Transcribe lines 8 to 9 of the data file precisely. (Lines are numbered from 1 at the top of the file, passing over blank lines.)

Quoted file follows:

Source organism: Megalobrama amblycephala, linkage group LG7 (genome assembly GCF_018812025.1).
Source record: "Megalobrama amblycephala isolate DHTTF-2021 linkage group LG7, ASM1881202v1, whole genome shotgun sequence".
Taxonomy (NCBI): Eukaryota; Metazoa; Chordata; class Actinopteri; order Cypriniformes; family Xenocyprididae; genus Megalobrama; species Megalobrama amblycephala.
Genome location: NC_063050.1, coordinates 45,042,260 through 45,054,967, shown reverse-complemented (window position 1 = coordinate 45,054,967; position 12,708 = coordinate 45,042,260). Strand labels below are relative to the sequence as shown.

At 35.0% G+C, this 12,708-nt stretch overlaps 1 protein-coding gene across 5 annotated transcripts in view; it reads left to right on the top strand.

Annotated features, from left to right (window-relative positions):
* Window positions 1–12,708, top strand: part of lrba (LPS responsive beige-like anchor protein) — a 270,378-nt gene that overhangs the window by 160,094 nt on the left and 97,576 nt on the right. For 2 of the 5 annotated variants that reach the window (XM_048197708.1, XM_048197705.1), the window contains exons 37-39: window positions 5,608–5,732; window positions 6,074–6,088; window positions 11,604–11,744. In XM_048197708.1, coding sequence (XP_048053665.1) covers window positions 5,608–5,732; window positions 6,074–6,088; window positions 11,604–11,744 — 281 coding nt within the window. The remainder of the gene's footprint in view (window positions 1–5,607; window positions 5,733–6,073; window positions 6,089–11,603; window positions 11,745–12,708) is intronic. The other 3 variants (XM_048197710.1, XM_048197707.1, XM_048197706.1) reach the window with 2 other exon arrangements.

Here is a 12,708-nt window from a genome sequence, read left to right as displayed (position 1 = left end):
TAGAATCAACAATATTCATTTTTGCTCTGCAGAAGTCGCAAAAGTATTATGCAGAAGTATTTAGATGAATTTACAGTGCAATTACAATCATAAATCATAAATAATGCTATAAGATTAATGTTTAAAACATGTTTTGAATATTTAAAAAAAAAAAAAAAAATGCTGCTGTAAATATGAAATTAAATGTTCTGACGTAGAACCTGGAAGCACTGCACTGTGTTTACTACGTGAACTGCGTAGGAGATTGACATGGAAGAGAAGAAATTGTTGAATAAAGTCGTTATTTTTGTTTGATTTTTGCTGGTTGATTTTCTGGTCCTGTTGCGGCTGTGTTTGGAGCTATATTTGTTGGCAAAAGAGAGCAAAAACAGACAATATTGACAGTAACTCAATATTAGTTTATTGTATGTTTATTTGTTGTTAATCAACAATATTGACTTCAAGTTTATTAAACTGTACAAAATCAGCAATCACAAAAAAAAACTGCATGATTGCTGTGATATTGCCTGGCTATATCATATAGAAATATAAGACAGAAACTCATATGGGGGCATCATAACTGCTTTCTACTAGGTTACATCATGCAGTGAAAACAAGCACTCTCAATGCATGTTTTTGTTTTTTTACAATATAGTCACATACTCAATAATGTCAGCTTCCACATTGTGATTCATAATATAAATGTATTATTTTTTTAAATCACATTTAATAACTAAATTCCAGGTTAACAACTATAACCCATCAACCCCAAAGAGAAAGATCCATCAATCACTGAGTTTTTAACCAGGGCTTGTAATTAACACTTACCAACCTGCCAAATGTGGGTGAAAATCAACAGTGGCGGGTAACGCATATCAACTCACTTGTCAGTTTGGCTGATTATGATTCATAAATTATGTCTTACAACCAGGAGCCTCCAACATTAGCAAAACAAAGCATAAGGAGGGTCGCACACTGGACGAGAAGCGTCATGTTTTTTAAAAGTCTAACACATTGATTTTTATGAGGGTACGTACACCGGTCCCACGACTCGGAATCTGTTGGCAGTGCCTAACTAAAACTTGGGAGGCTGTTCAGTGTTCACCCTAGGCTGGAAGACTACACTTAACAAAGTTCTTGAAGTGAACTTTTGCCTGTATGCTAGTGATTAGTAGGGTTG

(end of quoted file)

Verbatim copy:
Here is a 12,708-nt window from a genome sequence, read left to right as displayed (position 1 = left end):
TAGAATCAACAATATTCATTTTTGCTCTGCAGAAGTCGCAAAAGTATTATGCAGAAGTATTTAGATGAATTTACAGTGCAATTACAATCATAAATCATAAATAATGCTATAAGATTAATGTTTAAAACATGTTTTGAATATTTAAAAAAAAAAAAAAAAATGCTGCTGTAAATATGAAATTAAATGTTCTGACGTAGAACCTGGAAGCACTGCACTGTGTTTACTACGTGAACTGCGTAGGAGATTGACATGGAAGAGAAGAAATTGTTGAATAAAGTCGTTATTTTTGTTTGATTTTTGCTGGTTGATTTTCTGGTCCTGTTGCGGCTGTGTTTGGAGCTATATTTGTTGGCAAAAGAGAGCAAAAACAGACAATATTGACAGTAACTCAATATTAGTTTATTGTATGTTTATTTGTTGTTAATCAACAATATTGACTTCAAGTTTATTAAACTGTACAAAATCAGCAATCACAAAAAAAAACTGCATGATTGCTGTGATATTGCCTGGCTATATCATATAGAAATATAAGACAGAAACTCATATGGGGGCATCATAACTGCTTTCTACTAGGTTACATCATGCAGTGAAAACAAGCACTCTCAATGCATGTTTTTGTTTTTTTACAATATAGTCACATACTCAATAATGTCAGCTTCCACATTGTGATTCATAATATAAATGTATTATTTTTTTAAATCACATTTAATAACTAAATTCCAGGTTAACAACTATAACCCATCAACCCCAAAGAGAAAGATCCATCAATCACTGAGTTTTTAACCAGGGCTTGTAATTAACACTTACCAACCTGCCAAATGTGGGTGAAAATCAACAGTGGCGGGTAACGCATATCAACTCACTTGTCAGTTTGGCTGATTATGATTCATAAATTATGTCTTACAACCAGGAGCCTCCAACATTAGCAAAACAAAGCATAAGGAGGGTCGCACACTGGACGAGAAGCGTCATGTTTTTTAAAAGTCTAACACATTGATTTTTATGAGGGTACGTACACCGGTCCCACGACTCGGAATCTGTTGGCAGTGCCTAACTAAAACTTGGGAGGCTGTTCAGTGTTCACCCTAGGCTGGAAGACTACACTTAACAAAGTTCTTGAAGTGAACTTTTGCCTGTATGCTAGTGATTAGTAGGGTTG